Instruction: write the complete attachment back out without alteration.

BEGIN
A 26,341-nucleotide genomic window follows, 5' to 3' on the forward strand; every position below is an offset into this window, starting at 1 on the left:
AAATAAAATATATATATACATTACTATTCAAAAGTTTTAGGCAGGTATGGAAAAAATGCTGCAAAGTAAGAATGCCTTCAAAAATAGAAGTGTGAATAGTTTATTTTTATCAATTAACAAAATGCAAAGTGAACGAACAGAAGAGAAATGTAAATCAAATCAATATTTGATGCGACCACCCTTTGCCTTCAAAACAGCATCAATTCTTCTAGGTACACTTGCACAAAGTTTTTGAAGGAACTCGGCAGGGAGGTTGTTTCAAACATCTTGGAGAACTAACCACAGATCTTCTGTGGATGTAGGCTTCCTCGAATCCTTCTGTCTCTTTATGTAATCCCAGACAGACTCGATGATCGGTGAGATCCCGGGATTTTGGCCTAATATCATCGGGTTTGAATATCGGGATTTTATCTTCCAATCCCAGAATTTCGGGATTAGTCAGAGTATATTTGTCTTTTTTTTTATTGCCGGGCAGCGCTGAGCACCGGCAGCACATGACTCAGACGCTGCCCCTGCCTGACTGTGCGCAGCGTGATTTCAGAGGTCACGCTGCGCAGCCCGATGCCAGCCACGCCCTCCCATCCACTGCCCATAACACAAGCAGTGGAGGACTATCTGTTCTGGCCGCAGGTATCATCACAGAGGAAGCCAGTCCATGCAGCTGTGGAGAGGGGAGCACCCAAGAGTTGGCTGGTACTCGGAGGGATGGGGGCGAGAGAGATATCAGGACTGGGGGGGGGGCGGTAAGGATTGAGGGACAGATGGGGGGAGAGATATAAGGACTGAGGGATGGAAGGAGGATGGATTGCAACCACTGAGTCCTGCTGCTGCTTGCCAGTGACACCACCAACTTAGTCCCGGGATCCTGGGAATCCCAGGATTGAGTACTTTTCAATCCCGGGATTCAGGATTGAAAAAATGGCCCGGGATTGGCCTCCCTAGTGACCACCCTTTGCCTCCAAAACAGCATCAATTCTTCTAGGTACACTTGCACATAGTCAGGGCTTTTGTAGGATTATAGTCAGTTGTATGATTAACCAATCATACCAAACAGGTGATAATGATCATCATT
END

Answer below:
A 26,341-nucleotide genomic window follows, 5' to 3' on the forward strand; every position below is an offset into this window, starting at 1 on the left:
AAATAAAATATATATATACATTACTATTCAAAAGTTTTAGGCAGGTATGGAAAAAATGCTGCAAAGTAAGAATGCCTTCAAAAATAGAAGTGTGAATAGTTTATTTTTATCAATTAACAAAATGCAAAGTGAACGAACAGAAGAGAAATGTAAATCAAATCAATATTTGATGCGACCACCCTTTGCCTTCAAAACAGCATCAATTCTTCTAGGTACACTTGCACAAAGTTTTTGAAGGAACTCGGCAGGGAGGTTGTTTCAAACATCTTGGAGAACTAACCACAGATCTTCTGTGGATGTAGGCTTCCTCGAATCCTTCTGTCTCTTTATGTAATCCCAGACAGACTCGATGATCGGTGAGATCCCGGGATTTTGGCCTAATATCATCGGGTTTGAATATCGGGATTTTATCTTCCAATCCCAGAATTTCGGGATTAGTCAGAGTATATTTGTCTTTTTTTTTATTGCCGGGCAGCGCTGAGCACCGGCAGCACATGACTCAGACGCTGCCCCTGCCTGACTGTGCGCAGCGTGATTTCAGAGGTCACGCTGCGCAGCCCGATGCCAGCCACGCCCTCCCATCCACTGCCCATAACACAAGCAGTGGAGGACTATCTGTTCTGGCCGCAGGTATCATCACAGAGGAAGCCAGTCCATGCAGCTGTGGAGAGGGGAGCACCCAAGAGTTGGCTGGTACTCGGAGGGATGGGGGCGAGAGAGATATCAGGACTGGGGGGGGGGCGGTAAGGATTGAGGGACAGATGGGGGGAGAGATATAAGGACTGAGGGATGGAAGGAGGATGGATTGCAACCACTGAGTCCTGCTGCTGCTTGCCAGTGACACCACCAACTTAGTCCCGGGATCCTGGGAATCCCAGGATTGAGTACTTTTCAATCCCGGGATTCAGGATTGAAAAAATGGCCCGGGATTGGCCTCCCTAGTGACCACCCTTTGCCTCCAAAACAGCATCAATTCTTCTAGGTACACTTGCACATAGTCAGGGCTTTTGTAGGATTATAGTCAGTTGTATGATTAACCAATCATACCAAACAGGTGATAATGATCATCATT